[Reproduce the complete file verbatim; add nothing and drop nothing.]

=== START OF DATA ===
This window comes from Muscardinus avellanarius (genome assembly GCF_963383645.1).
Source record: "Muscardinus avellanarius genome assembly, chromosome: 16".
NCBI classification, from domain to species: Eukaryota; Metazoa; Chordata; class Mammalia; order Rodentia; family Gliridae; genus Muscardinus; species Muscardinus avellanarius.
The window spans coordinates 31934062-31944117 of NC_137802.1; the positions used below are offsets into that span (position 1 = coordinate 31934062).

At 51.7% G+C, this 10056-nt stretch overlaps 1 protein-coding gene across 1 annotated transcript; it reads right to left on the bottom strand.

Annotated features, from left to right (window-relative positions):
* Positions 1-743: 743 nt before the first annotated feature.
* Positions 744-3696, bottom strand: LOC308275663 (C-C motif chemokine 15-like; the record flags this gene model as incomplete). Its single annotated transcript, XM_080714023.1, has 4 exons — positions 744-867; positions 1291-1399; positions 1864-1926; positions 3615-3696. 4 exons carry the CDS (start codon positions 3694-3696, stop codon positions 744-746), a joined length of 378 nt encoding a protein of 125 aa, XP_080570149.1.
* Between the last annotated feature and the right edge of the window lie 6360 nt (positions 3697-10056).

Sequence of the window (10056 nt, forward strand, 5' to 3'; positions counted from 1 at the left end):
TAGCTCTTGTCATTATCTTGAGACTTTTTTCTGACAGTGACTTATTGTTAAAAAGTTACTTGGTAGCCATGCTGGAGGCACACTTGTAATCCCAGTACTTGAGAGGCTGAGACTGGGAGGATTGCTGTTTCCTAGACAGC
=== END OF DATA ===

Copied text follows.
This window comes from Muscardinus avellanarius (genome assembly GCF_963383645.1).
Source record: "Muscardinus avellanarius genome assembly, chromosome: 16".
NCBI classification, from domain to species: Eukaryota; Metazoa; Chordata; class Mammalia; order Rodentia; family Gliridae; genus Muscardinus; species Muscardinus avellanarius.
The window spans coordinates 31934062-31944117 of NC_137802.1; the positions used below are offsets into that span (position 1 = coordinate 31934062).

At 51.7% G+C, this 10056-nt stretch overlaps 1 protein-coding gene across 1 annotated transcript; it reads right to left on the bottom strand.

Annotated features, from left to right (window-relative positions):
* Positions 1-743: 743 nt before the first annotated feature.
* Positions 744-3696, bottom strand: LOC308275663 (C-C motif chemokine 15-like; the record flags this gene model as incomplete). Its single annotated transcript, XM_080714023.1, has 4 exons — positions 744-867; positions 1291-1399; positions 1864-1926; positions 3615-3696. 4 exons carry the CDS (start codon positions 3694-3696, stop codon positions 744-746), a joined length of 378 nt encoding a protein of 125 aa, XP_080570149.1.
* Between the last annotated feature and the right edge of the window lie 6360 nt (positions 3697-10056).

Sequence of the window (10056 nt, forward strand, 5' to 3'; positions counted from 1 at the left end):
TAGCTCTTGTCATTATCTTGAGACTTTTTTCTGACAGTGACTTATTGTTAAAAAGTTACTTGGTAGCCATGCTGGAGGCACACTTGTAATCCCAGTACTTGAGAGGCTGAGACTGGGAGGATTGCTGTTTCCTAGACAGC